It took several seconds for the response to come. Daitsuke sat back on his chair and tilted his head down slightly so that his eyes were almost lined up with the face of the Elder’s Lilliputian avatar. He weighted his words carefully. “I have served the cause to the best of my ability, Elder, and believe that a retirement is in order after my many decades of service. At least, that is my wish.”
The derisive laughter that followed was unlike anything Daitsuke had ever heard. The digital overlay draping the holo’s voice bestowed upon the tiny creature an eerie, fairy-tale quality that scared the wits out of the Japanese scientist. He lay both his moist hands on the table astride the spectral figure and attempted to calm his racing heart, knowing full-well that this particular choice of avatar was a manipulation tactic straight out of the Elder’s rule book.
“Elder, I beg you not to let the directors fool you. I haven’t forgotten for one second what I owe the organization…my career, my discoveries, my reputation as a scientist…without you, Elder, and you alone, I would have achieved nothing of the sort.” That was only a half-truth. By all accounts, most importantly that of his peers, Daitsuke was a brilliant man, his only sin to underutilize his gifted mind by zeroing in on such a dead-end scientific pursuit as the quest for immortality.
Another silence bounced around the room. “Please…” urged the Elder. The vein on his neck pulsed frantically. “I won’t do you the affront of beating around the bush, as you Americans say. I wish to dissociate myself from the organization and its doings, with immediate effect.”
For a second that felt like an eternity, the holo appeared to freeze, and then said, “Go on…”
“The time has come for me to ‘reclaim’ my freedom. I have fulfilled my role in your remarkable enterprise and the purpose you’ve come to me in the first place is no more. Everything I know, I have taught you and the council.”
A gush of icy wind blew across the room and Daitsuke suddenly felt very claustrophobic in his small office. Outside the downpour grew thicker and foggier.
“Daitsuke-same…you have been a loyal servant…”
“Thank you, Elder–“
“Realize, however, that I do not run this organization like a corporation, much less like a charity. The council sees you as a most valuable asset. And you’re taking with you a host of knowledge that, in a sense, conflicts with our initiative’s very raison d'être.”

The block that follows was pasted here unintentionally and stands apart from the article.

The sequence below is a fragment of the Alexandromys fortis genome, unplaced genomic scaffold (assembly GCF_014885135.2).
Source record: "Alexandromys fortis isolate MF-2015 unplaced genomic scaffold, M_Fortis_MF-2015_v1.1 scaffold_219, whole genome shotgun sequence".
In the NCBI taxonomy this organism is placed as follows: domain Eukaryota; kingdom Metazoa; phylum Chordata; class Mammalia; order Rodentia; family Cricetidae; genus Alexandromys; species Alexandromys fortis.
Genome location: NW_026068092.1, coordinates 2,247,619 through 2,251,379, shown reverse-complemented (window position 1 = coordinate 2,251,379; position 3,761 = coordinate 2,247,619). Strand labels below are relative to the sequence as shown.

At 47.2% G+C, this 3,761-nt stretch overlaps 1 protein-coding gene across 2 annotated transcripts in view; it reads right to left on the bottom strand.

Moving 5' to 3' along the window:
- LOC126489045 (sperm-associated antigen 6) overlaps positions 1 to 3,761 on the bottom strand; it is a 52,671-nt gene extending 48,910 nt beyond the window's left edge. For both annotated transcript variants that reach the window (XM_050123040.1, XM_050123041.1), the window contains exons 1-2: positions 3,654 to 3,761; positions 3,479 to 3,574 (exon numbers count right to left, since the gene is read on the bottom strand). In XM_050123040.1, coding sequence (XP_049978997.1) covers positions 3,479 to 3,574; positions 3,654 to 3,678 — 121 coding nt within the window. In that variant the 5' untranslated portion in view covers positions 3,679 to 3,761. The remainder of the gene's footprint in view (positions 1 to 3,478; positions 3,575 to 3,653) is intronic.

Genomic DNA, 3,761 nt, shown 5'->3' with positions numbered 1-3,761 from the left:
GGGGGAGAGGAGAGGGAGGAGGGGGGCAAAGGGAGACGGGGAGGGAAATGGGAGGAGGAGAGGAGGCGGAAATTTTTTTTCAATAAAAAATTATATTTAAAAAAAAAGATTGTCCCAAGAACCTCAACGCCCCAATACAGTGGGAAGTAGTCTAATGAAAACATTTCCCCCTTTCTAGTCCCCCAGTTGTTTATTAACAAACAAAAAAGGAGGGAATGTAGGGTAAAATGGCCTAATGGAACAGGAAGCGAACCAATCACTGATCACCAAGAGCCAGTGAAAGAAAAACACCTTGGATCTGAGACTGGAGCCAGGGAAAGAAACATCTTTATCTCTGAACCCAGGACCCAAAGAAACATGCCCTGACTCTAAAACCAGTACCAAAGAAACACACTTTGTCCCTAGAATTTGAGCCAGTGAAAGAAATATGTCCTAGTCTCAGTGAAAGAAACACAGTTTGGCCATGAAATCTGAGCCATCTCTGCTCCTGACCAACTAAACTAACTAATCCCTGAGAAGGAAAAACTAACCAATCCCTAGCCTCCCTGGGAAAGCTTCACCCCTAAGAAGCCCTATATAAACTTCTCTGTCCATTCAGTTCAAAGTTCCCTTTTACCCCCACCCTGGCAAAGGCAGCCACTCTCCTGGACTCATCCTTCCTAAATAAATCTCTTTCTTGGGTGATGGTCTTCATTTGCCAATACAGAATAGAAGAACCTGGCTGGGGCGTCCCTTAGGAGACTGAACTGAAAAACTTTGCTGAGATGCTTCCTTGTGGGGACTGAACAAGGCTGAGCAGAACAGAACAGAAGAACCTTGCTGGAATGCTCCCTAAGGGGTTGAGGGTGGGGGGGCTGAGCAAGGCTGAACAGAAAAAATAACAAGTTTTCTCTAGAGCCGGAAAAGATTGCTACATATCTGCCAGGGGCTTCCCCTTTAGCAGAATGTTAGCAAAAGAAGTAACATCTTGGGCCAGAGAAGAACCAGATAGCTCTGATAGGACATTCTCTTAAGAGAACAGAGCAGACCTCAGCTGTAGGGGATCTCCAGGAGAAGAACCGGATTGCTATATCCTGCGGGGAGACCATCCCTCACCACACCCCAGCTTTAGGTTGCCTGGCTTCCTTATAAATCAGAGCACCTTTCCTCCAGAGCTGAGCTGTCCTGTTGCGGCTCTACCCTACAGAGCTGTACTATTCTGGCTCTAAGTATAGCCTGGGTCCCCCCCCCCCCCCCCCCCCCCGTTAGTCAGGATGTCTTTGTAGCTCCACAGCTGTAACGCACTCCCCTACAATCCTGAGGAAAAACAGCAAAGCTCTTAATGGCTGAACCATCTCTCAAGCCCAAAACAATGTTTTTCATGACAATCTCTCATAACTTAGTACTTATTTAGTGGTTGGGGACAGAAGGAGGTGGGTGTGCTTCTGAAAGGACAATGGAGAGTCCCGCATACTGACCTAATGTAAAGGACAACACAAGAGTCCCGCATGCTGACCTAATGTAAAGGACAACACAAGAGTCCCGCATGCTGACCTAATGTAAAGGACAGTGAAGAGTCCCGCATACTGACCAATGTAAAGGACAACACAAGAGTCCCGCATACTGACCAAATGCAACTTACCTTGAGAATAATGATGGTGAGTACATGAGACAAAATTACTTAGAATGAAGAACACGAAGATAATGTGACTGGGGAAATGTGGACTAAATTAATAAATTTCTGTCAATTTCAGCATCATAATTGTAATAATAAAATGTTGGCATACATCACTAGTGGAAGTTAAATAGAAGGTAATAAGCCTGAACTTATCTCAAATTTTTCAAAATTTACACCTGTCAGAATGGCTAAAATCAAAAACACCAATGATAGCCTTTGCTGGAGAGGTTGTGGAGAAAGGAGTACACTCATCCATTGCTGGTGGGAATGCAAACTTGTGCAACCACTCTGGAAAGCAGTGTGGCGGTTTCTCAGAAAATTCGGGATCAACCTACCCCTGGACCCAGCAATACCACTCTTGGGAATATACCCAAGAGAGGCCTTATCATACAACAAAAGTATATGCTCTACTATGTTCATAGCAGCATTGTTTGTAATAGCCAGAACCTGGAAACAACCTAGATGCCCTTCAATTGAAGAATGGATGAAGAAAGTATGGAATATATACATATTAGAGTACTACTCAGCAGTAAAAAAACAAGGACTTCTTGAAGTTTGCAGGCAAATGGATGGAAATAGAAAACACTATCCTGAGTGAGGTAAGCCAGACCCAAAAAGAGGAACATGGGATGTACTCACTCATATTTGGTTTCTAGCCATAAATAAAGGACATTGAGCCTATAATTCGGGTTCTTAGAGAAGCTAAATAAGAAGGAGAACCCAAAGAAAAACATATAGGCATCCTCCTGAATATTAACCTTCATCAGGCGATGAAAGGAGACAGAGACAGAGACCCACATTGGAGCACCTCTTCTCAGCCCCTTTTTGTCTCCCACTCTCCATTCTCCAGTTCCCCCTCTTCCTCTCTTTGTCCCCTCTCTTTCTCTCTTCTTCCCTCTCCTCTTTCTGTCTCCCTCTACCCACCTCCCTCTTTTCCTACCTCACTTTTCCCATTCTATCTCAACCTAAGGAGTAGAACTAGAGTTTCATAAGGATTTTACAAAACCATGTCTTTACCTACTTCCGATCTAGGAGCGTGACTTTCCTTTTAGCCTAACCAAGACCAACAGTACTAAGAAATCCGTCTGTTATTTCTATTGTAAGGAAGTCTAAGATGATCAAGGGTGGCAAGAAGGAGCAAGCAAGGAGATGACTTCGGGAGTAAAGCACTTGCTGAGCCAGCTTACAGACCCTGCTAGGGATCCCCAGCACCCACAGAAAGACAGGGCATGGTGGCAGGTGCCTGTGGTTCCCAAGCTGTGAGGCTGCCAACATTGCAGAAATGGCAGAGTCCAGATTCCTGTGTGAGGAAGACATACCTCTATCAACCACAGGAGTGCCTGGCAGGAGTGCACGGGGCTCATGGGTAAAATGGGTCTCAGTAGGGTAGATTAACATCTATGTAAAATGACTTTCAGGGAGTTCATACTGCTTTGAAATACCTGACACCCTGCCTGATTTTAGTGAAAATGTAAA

“Elder, please, I implore you to reconsider this view! What would I gain in failing you and the other honorable members? You have my word that, even in retirement, I will behold my duty of secrecy to the council. This is a responsibility I do not take lightly.” Drops of sweat drooled along his spine under his summer shirt. He wasn’t sure whether his lie was cunningly delivered or blatantly preposterous.
“Daitsuke-sama, let us speak the truth. If you remain at the helm of the Museum Research center, you de facto become an enemy of our organization. I am sure you have thought this through.”
“I know…” Daitsuke swallowed hard and pressed a palm against his chest. Lying did not come easy to the man of science. “I will resign from my position as a chair of this Miraikan and sever all affiliations to the field of immortality research as soon as you give me your permission.”
Nearby, a blaring foghorn screamed through the open window.
“So be it,” the Elder said.
The luminescent holo flickered madly and vanished abruptly in a bursting gleam of colorless sparks. Just then, the diffused, rotating beam of the glaring spotlight from the passing barge found its way into the small office and hit the back of Daitsuke Endo, projecting a slithery shadow on the opposite wall.
Daitsuke stood frozen until the unwelcome sight left the room and only the faint glint of his desk lamp remained. He closed the window, sank back into his chair and fetched his little orange diary with the express aim of finishing his meticulous documentation work that very night.